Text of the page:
By Betsy Barbieux, CAM, CFCAM, CMCA / Published October 2019

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Life has a way of catching up with you. Everything moves so fast we hardly have time to think before we make another commitment. Eventually we become overcommitted. Then we experience anxiety, frustration, stress, and panic. We feel stuck. Trapped—in sticky peanut butter and jam—sandwiched. This must be how Deborah is feeling right now.

     Deborah walked into her best friend’s office, closed the door, flopped down in the chair opposite the desk, and heaved a big sigh. The tears were coming. Her friend gave a puzzled look that said, “Is something wrong?” and she burst.

     With the tears came an onslaught of rhetorical questions and statements. “What’s wrong with me? Why can’t I get all my work done? I missed another deadline. I can’t satisfy anybody anymore. Everything is going wrong. I can’t finish my work, so I take it home. It never stops. I am irritated. I snap at people. I know I’m not nice. I can’t sleep. I don’t ever have any time for Steve. We haven’t had dinner together for a week now. He sits alone while I am on the telephone trying to comfort my mother. With dad gone, she depends on me so much. What was I thinking? I volunteered for the CAI Education Committee, but I can’t make the meetings. Our new accounting and property management software is impossible—it is NOT user friendly. And to top it all off, the dentist called and said I missed my second appointment in a row. I can’t live like this. What’s wrong with me? What happened? It didn’t used to be like this. I should be able to handle all this.”

     Finally, she stopped. When she looked up, her friend couldn’t help but smile slightly, like she knew a secret and Deborah didn’t. Deborah’s expression turned to “What?” Her friend learned forward and said, “Deborah, if you add a person, task, chore, or obligation to your life, you have to delete something to make room for it. You only have so many hours in a day. If you add, you have to delete.”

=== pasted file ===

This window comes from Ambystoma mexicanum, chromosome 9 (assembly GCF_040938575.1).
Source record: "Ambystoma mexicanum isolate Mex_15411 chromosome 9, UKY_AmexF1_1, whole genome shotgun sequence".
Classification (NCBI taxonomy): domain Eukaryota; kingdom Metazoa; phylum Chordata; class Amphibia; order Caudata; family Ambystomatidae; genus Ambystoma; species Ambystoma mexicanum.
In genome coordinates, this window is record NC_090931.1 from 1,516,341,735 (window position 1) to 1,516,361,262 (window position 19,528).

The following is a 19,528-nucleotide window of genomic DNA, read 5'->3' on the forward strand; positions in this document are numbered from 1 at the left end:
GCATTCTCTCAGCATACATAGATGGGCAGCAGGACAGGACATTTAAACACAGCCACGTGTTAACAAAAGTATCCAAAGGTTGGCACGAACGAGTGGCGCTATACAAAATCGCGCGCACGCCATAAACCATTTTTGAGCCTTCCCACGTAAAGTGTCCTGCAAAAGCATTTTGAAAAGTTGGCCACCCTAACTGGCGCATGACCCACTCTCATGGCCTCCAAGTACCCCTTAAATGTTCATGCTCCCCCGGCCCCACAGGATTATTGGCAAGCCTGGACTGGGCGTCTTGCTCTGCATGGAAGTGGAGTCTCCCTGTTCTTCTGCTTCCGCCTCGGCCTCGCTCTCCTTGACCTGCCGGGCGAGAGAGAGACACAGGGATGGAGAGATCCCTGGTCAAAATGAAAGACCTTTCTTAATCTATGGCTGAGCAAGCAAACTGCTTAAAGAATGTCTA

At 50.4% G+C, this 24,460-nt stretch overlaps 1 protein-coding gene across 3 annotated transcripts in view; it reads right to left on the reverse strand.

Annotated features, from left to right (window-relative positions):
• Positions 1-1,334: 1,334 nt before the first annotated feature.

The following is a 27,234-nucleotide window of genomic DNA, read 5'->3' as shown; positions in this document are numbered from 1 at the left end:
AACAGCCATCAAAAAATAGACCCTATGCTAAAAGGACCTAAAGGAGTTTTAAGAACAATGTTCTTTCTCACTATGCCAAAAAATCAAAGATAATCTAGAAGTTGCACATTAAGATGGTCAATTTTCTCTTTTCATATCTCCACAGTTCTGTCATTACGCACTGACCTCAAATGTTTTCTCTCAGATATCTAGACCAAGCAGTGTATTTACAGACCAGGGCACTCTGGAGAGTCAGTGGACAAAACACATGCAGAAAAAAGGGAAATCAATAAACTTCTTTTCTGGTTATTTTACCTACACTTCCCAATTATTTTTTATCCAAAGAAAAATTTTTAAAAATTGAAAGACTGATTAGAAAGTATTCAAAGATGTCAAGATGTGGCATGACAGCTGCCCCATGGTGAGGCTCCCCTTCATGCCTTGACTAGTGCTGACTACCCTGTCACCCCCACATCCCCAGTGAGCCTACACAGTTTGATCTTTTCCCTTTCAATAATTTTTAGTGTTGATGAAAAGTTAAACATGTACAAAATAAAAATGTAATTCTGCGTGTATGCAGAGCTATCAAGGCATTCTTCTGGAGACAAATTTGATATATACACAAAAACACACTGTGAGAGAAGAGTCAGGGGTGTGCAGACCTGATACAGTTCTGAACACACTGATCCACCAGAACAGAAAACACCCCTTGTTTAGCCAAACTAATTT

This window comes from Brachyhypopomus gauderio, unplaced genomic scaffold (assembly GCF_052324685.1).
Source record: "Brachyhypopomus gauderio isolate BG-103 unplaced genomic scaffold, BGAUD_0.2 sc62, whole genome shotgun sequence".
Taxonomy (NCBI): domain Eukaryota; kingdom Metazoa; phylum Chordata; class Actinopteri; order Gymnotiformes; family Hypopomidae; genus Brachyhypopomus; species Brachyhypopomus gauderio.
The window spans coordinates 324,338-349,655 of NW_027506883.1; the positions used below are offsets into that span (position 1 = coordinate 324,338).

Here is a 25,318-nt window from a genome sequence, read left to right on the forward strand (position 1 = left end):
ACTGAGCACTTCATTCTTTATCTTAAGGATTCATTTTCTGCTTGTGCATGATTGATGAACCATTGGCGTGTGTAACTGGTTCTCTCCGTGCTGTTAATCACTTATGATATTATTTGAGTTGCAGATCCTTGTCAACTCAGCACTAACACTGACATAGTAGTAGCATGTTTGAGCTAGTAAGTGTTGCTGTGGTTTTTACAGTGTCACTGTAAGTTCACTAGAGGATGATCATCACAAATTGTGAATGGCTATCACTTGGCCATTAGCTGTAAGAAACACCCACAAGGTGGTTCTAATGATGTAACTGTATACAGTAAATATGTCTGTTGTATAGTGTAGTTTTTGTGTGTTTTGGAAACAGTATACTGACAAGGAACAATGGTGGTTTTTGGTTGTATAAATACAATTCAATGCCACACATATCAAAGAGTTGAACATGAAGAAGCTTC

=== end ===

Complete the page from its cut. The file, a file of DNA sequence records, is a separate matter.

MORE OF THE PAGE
From the shocked expression, you could tell those words were a revelation to her as if she had just learned the world was round and she would not fall off if she went too far west. Her friend said, “Deborah, it’s like your computer keys – Insert – Delete. If you insert or add something to your life, you have to delete something else.” It clicked. She got up and said, “Thanks, I know what to do now.”

     Here is what Deborah did. First, she made a list of all her work-related obligations and a second list of all her personal obligations. Those lists alone were eye opening for her as she realized no human being could be expected to do everything on those two lists and do them well-much less be happy about it and have time and energy left over.

     Then she rated the items on each list on a priority/must do basis and marked which ones she could delegate or eliminate.

     While she considered what could be delegated, she had to confront the fact she was a control freak. Her motto had always been, if you want something done right, do it yourself. Then she heard Dr. Phil’s words echoing in her ears, “So, how’s that working for you?”  She finally had to admit there were other people who could do a half-way decent job, and delegating the task to someone else was better than not getting it done at all. At least when the inquiries came in, she could say it was in progress.